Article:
Having just returned from vacation, I think fondly back to past trips, comparing the food, accommodations and the real estate that we “almost” bought on many of those holidays.
Being a real estate junkie, it’s so hard to visit beautiful places and not want to live there. Paris is the worst for me. I slow down to look in all the real estate sales office windows, finding the one that looks most suited to our lifestyle, taste and budget.
But ouch–not this year! With the Euro at an historic high, prices of condos in Paris have hit the stratosphere. A “studio” in a building in a “nice” neighborhood–with an elevator–starts at about $395,000 EU (or $495,000 U.S.) plus closing costs. It’s even pricier than Manhattan.
So it came as a real surprise this week when I read W magazine (at the hairdresser) only to see a little story saying that the Greek government has finally opened up the ownership of real estate to non-Greeks. The W story went on to say that both Madonna and Richard Gere were supposedly interested in the same island (can’t they share?).
Over dinner that same evening, one of the dinner guests coincidentally happens to be half-Greek. “You can still buy an island for next to nothing,” he said as my face lit up. W didn’t seem to be pushing those properties. The one they specifically mentioned for sale was belonging to the granddaughter of Aristotle Onassis at a cool $360 million. Very fabulous.
This intrigues me as I am the first to complain when I’ve “missed the boat” on a fabulous real estate opportunity. And, desperate for my own island, I can’t resist spending some time on the Web searching for available houses in Greece.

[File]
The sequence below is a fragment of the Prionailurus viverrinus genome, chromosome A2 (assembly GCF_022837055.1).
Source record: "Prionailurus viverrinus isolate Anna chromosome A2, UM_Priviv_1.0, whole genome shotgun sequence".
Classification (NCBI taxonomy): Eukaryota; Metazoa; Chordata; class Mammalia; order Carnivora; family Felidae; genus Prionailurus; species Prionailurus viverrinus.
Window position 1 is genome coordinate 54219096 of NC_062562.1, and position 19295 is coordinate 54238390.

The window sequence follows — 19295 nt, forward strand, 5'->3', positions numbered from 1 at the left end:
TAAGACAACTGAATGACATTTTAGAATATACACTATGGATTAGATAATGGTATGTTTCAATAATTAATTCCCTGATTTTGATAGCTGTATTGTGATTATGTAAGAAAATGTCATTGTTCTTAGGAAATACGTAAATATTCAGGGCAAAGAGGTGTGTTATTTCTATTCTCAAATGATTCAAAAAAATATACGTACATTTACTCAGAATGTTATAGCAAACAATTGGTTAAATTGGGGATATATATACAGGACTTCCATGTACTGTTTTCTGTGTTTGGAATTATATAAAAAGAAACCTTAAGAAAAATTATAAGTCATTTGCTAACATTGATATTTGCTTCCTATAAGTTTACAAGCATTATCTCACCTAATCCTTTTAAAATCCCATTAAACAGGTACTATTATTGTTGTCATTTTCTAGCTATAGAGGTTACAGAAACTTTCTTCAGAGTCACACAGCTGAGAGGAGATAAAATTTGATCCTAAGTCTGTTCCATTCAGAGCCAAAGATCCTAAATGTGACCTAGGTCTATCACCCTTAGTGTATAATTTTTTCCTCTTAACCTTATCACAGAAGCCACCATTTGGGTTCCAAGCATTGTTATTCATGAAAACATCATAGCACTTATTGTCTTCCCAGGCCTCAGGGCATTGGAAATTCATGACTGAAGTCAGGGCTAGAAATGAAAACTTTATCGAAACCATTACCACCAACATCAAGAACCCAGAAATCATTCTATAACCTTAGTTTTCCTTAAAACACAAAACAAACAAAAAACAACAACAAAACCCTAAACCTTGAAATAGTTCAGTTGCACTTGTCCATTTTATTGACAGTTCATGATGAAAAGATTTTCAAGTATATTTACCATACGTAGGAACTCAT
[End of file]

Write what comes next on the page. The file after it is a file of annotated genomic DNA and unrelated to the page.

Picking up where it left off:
Well, you can’t believe what your $150,000 EU will buy you: ocean view, electricity, new construction, and walk to a nearby beach.
One of the more informative sites gave this overview about the property prices in Greece:
- $10,000-$15,000 for old stone houses
- $10,000-$15,000 for building plots near the coast (They advise checking with the coastal department about minimal lot sizes for buildings.)
- $30,000-$45,000 for coastal apartments
- $100,000 and up for villas
There was a quick note that if your property exceeds a certain value it may be subject to an annual 1-2 percent “wealth tax,” but the details of this were rather vague.
But get this: The costs for closing on a property in Greece are 15-20 percent of the purchase price. YIKES! What about bundled services? (Are you listening settlement services companies?)
So, where are these places? Do I have to go to the Olympics now in order to have an excuse to be on vacation in Greece to look at houses for sale?
Believe it or not, the Web sites with properties for sale also have an Expedia pop-up as well as flight prices and other information (including tickets to the Olympics). Now this is what I call vacation home buying.
Julie Brosterman is a consultant to the real estate technology, mortgage and servicing industries. After she spent 15 years in the title insurance industry, the Internet “spoke” to her and she has never looked back. She lives in Los Angeles and can be contacted at email@example.com.